"You think I wanted him to die? Or do whatever the hell he did? Dammit, Janet, he's my best friend! Give me some credit; I was just trying to do what he wanted." His voice escalated as he spoke, and he found himself taking a step toward her.

Janet's eyes blazed. "Why? Why did he want to go?" She started to pace frantically around the room. "Goddammit, Daniel, what the hell were you thinking?" she yelled at the ceiling. She seized up one of Jack's empty beer bottles and hurled it against the wall with a loud shatter. "Why?" she repeated, but this time the rage was gone from her voice, and she seemed to be breaking apart at the seams. A tear escaped down her cheek, and her shoulders sagged. Jack caught her just before she dropped.

Janet Fraiser was a woman of steel, but Jack felt her crumple in his arms; he sank to the floor with her, no longer able to support himself to stand. He held her as she sobbed uncontrollably into his chest. He had been surprised all day by his own relative lack of emotion...there was a deep ache in his soul, but it had left him feeling numb. As he sat holding his best friend's grieving lover, however, the numbness melted away, revealing the sharp pain of Daniel's death, combined with the guilt over his own inability to do anything to stop it. He tried for a futile moment or two to rein in his emotions, but soon his own tears overwhelmed him.

"This was stupid, Daniel!" he cried bitterly, hoping that his friend, wherever he was, could hear.

They held each other for a long time, neither willing to let go, even after exhausting the flood of tears. Without realizing it, Jack had loosened the remainder of Janet's hair from its clasp, and he stroked it absently as she continued to sniffle against his t-shirt.

"I should go home," she said finally, her voice weak. "Cassie hasn't heard from me in hours."

"Do you really think it's best for her to see you like this?" Jack asked. "Besides, it's really late...she's probably gone to bed."

"I don't know how I'm going to tell her that he's gone. She teased us mercilessly, but I know she was happy about having him in our lives."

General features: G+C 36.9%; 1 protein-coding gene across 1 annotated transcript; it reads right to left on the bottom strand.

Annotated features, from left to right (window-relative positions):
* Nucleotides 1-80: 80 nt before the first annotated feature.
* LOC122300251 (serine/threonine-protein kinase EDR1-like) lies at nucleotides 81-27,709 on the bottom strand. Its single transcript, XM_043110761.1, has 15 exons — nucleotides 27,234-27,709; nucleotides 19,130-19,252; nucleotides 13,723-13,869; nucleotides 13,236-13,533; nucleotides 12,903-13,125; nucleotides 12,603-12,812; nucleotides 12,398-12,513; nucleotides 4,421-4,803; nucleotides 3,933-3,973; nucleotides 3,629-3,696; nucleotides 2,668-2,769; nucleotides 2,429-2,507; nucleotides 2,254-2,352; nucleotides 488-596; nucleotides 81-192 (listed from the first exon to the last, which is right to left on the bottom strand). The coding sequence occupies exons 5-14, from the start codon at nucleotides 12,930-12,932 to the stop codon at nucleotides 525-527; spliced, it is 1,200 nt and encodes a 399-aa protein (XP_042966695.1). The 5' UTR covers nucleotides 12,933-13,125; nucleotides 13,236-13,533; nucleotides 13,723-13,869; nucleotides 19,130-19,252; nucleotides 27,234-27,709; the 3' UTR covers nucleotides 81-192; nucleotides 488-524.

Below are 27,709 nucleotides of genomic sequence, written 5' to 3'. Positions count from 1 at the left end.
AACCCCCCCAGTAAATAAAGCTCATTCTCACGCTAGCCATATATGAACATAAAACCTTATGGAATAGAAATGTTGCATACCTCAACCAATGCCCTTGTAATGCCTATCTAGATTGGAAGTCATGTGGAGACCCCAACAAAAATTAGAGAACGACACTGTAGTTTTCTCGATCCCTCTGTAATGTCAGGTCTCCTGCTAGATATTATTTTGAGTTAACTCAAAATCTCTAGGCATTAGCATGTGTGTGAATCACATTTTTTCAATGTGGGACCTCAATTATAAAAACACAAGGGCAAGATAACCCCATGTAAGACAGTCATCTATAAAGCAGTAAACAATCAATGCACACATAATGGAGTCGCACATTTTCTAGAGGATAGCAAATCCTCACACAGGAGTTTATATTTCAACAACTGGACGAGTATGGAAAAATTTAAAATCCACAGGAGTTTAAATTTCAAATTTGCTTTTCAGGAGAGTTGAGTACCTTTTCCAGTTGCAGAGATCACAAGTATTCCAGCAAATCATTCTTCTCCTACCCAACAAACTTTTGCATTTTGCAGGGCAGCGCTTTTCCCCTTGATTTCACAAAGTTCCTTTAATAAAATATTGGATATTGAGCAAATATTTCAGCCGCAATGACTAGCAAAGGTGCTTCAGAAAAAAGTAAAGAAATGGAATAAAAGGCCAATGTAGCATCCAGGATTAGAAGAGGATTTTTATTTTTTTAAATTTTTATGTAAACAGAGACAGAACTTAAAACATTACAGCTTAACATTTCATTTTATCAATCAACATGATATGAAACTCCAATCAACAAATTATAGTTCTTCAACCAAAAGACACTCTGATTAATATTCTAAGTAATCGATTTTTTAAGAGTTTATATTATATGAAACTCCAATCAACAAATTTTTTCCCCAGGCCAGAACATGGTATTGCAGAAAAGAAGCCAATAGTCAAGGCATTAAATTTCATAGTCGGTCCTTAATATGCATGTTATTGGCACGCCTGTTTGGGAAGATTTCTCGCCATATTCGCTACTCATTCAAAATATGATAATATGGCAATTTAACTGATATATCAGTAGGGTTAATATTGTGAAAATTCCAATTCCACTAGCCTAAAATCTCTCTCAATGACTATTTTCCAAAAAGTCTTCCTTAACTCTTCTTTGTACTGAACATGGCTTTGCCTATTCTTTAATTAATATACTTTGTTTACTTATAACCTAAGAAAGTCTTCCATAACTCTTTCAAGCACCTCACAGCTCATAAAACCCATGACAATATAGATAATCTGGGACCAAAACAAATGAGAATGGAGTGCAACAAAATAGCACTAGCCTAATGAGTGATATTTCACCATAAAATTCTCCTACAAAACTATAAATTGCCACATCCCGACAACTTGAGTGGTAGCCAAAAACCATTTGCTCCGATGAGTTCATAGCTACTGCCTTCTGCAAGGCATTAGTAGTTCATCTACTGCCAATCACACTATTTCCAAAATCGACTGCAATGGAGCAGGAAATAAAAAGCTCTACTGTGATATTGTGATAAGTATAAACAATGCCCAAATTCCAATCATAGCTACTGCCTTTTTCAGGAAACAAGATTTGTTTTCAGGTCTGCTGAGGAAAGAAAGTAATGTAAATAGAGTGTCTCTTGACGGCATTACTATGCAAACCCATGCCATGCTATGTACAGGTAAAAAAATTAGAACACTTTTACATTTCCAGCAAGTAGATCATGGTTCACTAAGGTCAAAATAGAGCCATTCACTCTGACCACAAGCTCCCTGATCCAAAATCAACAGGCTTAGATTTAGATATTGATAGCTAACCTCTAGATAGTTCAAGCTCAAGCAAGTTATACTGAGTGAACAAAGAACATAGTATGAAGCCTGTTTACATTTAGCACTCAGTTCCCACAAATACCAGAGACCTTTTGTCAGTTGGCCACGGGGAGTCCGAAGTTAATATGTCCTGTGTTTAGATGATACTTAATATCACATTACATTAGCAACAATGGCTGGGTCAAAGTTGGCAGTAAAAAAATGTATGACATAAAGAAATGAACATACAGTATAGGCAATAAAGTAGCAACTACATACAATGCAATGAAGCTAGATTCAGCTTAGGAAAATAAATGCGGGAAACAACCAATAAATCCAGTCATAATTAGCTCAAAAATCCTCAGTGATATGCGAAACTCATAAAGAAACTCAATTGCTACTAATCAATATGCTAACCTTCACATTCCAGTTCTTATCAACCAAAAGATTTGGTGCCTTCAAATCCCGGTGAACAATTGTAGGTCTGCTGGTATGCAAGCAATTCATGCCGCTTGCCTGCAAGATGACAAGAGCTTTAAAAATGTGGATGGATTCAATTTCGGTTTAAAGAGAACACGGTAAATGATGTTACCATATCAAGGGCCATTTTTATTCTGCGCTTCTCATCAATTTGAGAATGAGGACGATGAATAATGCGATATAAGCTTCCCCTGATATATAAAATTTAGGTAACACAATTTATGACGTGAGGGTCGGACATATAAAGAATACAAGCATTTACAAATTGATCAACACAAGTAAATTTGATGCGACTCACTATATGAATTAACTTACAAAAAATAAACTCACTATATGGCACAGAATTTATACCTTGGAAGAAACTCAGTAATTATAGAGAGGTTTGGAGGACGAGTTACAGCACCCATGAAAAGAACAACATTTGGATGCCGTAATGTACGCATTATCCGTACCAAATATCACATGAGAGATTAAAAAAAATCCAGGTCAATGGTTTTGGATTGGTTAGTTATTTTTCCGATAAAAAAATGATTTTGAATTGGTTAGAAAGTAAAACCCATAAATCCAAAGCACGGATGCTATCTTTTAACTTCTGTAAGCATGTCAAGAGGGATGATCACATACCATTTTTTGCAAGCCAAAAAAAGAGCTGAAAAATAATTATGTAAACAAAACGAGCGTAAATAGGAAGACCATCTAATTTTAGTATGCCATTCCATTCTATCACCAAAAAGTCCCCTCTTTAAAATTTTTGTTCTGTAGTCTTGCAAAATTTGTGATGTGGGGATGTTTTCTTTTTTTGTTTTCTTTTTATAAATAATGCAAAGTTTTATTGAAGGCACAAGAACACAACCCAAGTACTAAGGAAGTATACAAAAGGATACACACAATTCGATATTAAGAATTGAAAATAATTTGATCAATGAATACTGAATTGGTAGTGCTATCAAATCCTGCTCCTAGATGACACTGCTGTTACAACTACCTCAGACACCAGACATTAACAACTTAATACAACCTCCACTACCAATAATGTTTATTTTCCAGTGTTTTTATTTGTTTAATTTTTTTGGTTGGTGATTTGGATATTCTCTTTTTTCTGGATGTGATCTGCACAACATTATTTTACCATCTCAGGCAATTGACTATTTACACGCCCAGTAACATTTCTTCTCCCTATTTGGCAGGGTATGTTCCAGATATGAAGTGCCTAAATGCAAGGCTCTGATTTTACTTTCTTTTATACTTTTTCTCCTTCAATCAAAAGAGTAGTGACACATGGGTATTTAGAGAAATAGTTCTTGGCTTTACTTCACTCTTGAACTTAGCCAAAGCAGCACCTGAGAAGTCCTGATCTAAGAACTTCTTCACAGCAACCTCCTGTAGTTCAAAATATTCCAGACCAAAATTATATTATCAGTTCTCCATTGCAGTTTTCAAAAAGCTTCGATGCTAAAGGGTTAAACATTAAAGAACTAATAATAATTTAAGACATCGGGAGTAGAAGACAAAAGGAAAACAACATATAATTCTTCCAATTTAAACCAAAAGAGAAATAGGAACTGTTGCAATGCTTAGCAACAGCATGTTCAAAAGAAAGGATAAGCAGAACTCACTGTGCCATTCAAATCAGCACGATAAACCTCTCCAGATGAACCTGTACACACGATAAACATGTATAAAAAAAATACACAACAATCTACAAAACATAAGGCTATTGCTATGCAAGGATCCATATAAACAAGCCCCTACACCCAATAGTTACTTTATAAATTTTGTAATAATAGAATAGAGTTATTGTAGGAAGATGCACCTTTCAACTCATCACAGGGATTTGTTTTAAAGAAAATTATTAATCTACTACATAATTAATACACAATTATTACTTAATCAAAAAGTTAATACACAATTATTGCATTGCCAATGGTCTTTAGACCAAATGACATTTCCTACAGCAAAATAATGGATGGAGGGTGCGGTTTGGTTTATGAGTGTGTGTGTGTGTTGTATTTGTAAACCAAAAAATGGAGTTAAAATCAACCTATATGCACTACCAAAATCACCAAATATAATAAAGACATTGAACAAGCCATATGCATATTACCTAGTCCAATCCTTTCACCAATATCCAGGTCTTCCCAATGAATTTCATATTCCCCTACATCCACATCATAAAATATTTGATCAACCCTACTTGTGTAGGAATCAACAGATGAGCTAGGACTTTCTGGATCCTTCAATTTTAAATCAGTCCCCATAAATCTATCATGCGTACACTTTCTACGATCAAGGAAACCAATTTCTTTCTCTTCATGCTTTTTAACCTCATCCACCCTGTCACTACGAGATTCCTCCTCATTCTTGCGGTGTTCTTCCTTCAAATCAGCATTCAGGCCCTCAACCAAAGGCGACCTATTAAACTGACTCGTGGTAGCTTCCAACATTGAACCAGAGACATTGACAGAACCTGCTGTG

Jack sighed and held Janet a little tighter. He didn't know how to respond. He knew that somehow they would survive this grief...all of them...but from his current perspective of the living room floor in the dead of night, he wasn't sure how it would be possible. Finally, he settled on the only thing he knew to be true. "We should get some sleep, Doc. It's been days. You can crash in my guest room."

Janet nodded but didn't move. Jack shifted her weight off of himself, and then stood, pulling her up with him. She sagged heavily against him, and he wrapped an arm around her waist, guiding her toward the back of the house. He pointed out the bathroom and gave her a t-shirt and sweats to change into while he quickly made up the guest bed.

"Thank you, Jack," she said quietly from the doorway as he finished straightening the blankets. "I'm sorry for what I said earlier."

Jack simply nodded in response. She looked so small and vulnerable, dwarfed in the sleeping attire he had loaned her. For the hundredth time that night, he wondered how Daniel, after seeing this side of Janet, which he surely must have, could possibly have left her. "Get some rest," he said, laying a hand on her shoulder.

"Could you..." Janet chewed on her bottom lip, glanced up at him, and then looked down at the floor. "I don't want to be alone."

"Me neither," Jack answered truthfully.

When they climbed into bed, she didn't snuggle close, but she did take hold of his hand, giving herself, he imagined, just enough human contact but nothing that would remind her of sleeping with Daniel. He watched as she fell asleep almost as soon as she burrowed into the pillows, her breathing growing rhythmic, and her face relaxing for the first time in too many days. He brushed an errant hair out of her face and very gently kissed her temple.

Being sure to keep hold of her hand, Jack rolled over to stare up at the ceiling. "Oh, Daniel," he whispered, "what have you done?"

***

The End